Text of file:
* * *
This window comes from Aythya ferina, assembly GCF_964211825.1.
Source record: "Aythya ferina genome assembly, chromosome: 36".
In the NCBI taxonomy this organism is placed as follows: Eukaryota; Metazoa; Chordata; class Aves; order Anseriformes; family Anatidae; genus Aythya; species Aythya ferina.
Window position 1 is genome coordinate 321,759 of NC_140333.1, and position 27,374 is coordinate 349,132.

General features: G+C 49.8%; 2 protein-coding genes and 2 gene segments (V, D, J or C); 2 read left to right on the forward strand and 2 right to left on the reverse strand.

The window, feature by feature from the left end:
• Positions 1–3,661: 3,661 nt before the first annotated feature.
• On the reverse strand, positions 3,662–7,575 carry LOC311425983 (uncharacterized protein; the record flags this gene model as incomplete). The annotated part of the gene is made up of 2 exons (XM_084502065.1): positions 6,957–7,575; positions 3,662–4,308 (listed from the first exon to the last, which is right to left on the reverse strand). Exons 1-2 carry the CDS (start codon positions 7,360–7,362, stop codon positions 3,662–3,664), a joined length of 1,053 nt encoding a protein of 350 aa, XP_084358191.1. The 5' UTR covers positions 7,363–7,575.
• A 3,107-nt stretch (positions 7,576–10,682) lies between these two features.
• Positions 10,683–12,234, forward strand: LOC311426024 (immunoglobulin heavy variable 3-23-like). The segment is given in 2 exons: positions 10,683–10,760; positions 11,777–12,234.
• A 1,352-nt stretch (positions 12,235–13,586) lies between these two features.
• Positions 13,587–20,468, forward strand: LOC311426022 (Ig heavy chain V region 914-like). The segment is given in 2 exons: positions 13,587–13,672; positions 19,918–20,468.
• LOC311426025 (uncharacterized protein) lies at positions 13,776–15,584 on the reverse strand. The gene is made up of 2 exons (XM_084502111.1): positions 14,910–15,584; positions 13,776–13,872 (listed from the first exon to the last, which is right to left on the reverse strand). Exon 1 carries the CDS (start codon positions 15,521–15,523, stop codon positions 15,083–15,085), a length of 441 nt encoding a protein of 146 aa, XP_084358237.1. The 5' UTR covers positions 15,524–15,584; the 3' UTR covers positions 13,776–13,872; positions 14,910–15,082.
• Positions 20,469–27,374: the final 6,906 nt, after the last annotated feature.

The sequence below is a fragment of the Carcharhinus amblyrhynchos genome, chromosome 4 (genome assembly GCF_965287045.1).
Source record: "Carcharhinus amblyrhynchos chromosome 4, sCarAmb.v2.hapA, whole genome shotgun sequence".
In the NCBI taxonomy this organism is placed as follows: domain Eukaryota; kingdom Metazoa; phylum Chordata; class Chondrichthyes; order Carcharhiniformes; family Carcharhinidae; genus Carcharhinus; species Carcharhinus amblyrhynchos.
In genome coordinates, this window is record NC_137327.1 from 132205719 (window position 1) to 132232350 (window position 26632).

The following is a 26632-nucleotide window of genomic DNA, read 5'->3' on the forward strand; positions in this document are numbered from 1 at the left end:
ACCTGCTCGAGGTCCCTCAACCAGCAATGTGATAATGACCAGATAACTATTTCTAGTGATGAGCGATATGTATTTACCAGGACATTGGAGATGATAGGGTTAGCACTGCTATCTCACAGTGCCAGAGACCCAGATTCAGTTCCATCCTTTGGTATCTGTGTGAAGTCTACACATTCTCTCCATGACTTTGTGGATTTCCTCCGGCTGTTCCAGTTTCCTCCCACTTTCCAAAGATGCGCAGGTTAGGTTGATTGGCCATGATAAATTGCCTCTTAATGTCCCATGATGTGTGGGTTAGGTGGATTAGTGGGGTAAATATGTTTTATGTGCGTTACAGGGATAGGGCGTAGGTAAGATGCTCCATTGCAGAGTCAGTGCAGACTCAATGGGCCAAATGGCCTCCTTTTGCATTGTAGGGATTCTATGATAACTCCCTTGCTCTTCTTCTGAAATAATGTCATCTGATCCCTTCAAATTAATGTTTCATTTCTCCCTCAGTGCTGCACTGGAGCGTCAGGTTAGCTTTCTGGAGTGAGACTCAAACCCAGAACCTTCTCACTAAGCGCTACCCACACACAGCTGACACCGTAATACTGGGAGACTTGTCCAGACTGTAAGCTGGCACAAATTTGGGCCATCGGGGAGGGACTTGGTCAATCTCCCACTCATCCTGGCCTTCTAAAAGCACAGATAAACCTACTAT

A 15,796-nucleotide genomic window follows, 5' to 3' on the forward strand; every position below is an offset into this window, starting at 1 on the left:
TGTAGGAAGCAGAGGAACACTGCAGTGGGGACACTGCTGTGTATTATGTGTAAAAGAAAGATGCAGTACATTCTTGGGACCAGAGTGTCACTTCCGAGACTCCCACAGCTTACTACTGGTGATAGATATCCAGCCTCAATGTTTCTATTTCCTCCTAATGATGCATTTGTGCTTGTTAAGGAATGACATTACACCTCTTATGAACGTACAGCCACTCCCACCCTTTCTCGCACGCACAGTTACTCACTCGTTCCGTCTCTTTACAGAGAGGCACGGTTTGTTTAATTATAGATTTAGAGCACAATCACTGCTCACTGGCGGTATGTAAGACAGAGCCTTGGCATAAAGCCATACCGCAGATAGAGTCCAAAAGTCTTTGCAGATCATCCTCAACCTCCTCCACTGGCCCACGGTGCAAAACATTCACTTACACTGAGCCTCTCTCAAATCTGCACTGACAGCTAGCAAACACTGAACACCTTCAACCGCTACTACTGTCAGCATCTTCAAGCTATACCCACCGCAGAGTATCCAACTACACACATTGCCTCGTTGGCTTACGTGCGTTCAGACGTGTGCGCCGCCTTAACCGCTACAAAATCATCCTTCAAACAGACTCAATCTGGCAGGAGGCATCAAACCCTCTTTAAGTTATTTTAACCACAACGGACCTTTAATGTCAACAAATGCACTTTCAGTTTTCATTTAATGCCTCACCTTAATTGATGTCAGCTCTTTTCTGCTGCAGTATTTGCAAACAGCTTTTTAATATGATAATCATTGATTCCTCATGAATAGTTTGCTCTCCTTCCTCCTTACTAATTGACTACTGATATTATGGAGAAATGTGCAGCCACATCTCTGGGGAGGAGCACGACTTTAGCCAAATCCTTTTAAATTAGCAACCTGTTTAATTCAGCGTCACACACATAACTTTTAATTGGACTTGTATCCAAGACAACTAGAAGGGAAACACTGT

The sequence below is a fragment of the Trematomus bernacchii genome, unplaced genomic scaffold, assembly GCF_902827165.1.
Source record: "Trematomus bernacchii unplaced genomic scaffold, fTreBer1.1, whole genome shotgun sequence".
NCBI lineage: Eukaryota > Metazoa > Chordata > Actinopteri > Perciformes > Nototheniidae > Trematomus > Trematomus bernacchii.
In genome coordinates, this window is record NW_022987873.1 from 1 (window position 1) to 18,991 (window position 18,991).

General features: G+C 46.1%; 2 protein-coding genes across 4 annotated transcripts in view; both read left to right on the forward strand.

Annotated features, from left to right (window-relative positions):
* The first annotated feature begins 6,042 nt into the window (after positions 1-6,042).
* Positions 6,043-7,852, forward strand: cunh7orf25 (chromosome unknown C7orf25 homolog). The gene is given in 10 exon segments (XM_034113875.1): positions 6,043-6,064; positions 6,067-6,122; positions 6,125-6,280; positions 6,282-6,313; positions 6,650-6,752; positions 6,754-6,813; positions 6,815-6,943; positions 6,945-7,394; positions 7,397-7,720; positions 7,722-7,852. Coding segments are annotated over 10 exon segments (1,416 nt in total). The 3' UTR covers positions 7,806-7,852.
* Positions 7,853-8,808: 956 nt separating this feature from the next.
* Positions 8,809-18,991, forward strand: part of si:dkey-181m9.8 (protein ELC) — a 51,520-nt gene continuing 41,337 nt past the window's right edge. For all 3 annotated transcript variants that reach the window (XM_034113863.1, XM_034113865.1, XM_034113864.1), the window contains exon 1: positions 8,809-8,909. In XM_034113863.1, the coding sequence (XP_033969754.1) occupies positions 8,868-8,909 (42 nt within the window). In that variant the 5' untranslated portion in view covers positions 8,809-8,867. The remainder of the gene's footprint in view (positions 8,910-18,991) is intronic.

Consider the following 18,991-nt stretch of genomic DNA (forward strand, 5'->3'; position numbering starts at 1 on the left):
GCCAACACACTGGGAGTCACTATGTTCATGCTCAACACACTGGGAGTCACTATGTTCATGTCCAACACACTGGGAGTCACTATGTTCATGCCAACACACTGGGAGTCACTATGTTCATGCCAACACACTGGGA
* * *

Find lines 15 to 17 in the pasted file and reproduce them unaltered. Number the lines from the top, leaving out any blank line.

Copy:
The sequence below is a fragment of the Carcharhinus amblyrhynchos genome, chromosome 4 (genome assembly GCF_965287045.1).
Source record: "Carcharhinus amblyrhynchos chromosome 4, sCarAmb.v2.hapA, whole genome shotgun sequence".
In the NCBI taxonomy this organism is placed as follows: domain Eukaryota; kingdom Metazoa; phylum Chordata; class Chondrichthyes; order Carcharhiniformes; family Carcharhinidae; genus Carcharhinus; species Carcharhinus amblyrhynchos.